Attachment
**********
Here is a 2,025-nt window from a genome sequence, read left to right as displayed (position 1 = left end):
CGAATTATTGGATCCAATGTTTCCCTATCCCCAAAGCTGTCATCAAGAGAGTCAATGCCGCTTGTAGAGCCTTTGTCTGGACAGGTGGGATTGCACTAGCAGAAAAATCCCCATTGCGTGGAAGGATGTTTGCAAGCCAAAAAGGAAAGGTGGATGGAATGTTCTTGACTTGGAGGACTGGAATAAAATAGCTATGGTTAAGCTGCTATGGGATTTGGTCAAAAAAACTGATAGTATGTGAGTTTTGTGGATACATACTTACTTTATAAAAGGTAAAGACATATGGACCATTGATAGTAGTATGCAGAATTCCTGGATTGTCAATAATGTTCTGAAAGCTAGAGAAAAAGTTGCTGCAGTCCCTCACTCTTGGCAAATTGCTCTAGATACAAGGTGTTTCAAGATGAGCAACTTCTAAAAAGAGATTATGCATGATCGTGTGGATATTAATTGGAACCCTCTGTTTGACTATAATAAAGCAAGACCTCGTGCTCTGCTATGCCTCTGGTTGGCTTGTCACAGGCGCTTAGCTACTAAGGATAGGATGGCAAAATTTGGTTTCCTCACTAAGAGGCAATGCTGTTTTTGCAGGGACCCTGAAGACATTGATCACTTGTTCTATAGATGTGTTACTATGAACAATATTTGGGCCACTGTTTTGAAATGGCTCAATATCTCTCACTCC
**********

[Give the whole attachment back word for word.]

Here is a 2,025-nt window from a genome sequence, read left to right as displayed (position 1 = left end):
CGAATTATTGGATCCAATGTTTCCCTATCCCCAAAGCTGTCATCAAGAGAGTCAATGCCGCTTGTAGAGCCTTTGTCTGGACAGGTGGGATTGCACTAGCAGAAAAATCCCCATTGCGTGGAAGGATGTTTGCAAGCCAAAAAGGAAAGGTGGATGGAATGTTCTTGACTTGGAGGACTGGAATAAAATAGCTATGGTTAAGCTGCTATGGGATTTGGTCAAAAAAACTGATAGTATGTGAGTTTTGTGGATACATACTTACTTTATAAAAGGTAAAGACATATGGACCATTGATAGTAGTATGCAGAATTCCTGGATTGTCAATAATGTTCTGAAAGCTAGAGAAAAAGTTGCTGCAGTCCCTCACTCTTGGCAAATTGCTCTAGATACAAGGTGTTTCAAGATGAGCAACTTCTAAAAAGAGATTATGCATGATCGTGTGGATATTAATTGGAACCCTCTGTTTGACTATAATAAAGCAAGACCTCGTGCTCTGCTATGCCTCTGGTTGGCTTGTCACAGGCGCTTAGCTACTAAGGATAGGATGGCAAAATTTGGTTTCCTCACTAAGAGGCAATGCTGTTTTTGCAGGGACCCTGAAGACATTGATCACTTGTTCTATAGATGTGTTACTATGAACAATATTTGGGCCACTGTTTTGAAATGGCTCAATATCTCTCACTCC